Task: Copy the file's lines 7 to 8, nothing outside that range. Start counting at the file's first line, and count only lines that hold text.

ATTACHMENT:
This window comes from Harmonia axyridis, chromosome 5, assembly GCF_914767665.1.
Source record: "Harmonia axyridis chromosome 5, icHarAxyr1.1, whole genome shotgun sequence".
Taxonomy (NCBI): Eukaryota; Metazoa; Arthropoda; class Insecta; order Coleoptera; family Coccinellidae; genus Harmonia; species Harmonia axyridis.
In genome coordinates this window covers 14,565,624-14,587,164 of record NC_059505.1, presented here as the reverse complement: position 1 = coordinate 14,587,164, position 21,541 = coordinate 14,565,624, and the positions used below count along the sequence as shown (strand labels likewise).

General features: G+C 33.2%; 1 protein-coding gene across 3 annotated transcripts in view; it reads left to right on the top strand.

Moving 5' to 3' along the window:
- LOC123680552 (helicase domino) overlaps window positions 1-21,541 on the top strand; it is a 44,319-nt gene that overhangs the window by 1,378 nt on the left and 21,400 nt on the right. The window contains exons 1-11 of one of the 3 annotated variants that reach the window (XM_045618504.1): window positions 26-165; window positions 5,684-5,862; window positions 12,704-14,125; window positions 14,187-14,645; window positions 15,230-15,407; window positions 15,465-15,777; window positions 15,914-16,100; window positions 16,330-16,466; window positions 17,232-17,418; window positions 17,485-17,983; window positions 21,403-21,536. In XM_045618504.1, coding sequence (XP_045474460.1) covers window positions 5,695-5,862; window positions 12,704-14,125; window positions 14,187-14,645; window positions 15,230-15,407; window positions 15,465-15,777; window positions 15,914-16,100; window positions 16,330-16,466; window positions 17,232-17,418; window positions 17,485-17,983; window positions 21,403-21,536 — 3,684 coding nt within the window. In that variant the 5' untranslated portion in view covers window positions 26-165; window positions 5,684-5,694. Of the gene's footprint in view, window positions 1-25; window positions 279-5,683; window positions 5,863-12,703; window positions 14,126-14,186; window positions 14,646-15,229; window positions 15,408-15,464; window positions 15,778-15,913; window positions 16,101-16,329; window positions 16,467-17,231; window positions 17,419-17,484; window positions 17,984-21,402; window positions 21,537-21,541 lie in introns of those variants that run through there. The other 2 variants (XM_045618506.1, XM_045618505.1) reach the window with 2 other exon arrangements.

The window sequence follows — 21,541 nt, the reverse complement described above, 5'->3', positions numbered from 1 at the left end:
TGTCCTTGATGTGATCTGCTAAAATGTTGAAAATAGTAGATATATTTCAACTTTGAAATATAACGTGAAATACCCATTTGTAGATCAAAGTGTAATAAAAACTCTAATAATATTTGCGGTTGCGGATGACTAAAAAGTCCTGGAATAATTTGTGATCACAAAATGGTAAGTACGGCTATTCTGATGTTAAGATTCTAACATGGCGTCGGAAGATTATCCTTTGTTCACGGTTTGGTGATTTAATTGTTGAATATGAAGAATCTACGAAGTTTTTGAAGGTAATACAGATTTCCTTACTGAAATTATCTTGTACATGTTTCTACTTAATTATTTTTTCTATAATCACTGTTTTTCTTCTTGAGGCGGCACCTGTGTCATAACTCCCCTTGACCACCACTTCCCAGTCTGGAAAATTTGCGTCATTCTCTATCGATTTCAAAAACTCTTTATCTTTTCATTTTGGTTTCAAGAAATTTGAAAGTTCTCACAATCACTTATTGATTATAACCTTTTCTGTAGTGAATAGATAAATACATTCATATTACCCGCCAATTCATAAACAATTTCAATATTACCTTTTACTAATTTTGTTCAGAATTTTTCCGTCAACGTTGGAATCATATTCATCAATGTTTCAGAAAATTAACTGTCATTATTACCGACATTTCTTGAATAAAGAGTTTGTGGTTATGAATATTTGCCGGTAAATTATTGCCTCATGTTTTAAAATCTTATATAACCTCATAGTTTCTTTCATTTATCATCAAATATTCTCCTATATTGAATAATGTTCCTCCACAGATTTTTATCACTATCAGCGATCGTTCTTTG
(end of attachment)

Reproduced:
- LOC123680552 (helicase domino) overlaps window positions 1-21,541 on the top strand; it is a 44,319-nt gene that overhangs the window by 1,378 nt on the left and 21,400 nt on the right. The window contains exons 1-11 of one of the 3 annotated variants that reach the window (XM_045618504.1): window positions 26-165; window positions 5,684-5,862; window positions 12,704-14,125; window positions 14,187-14,645; window positions 15,230-15,407; window positions 15,465-15,777; window positions 15,914-16,100; window positions 16,330-16,466; window positions 17,232-17,418; window positions 17,485-17,983; window positions 21,403-21,536. In XM_045618504.1, coding sequence (XP_045474460.1) covers window positions 5,695-5,862; window positions 12,704-14,125; window positions 14,187-14,645; window positions 15,230-15,407; window positions 15,465-15,777; window positions 15,914-16,100; window positions 16,330-16,466; window positions 17,232-17,418; window positions 17,485-17,983; window positions 21,403-21,536 — 3,684 coding nt within the window. In that variant the 5' untranslated portion in view covers window positions 26-165; window positions 5,684-5,694. Of the gene's footprint in view, window positions 1-25; window positions 279-5,683; window positions 5,863-12,703; window positions 14,126-14,186; window positions 14,646-15,229; window positions 15,408-15,464; window positions 15,778-15,913; window positions 16,101-16,329; window positions 16,467-17,231; window positions 17,419-17,484; window positions 17,984-21,402; window positions 21,537-21,541 lie in introns of those variants that run through there. The other 2 variants (XM_045618506.1, XM_045618505.1) reach the window with 2 other exon arrangements.

The window sequence follows — 21,541 nt, the reverse complement described above, 5'->3', positions numbered from 1 at the left end: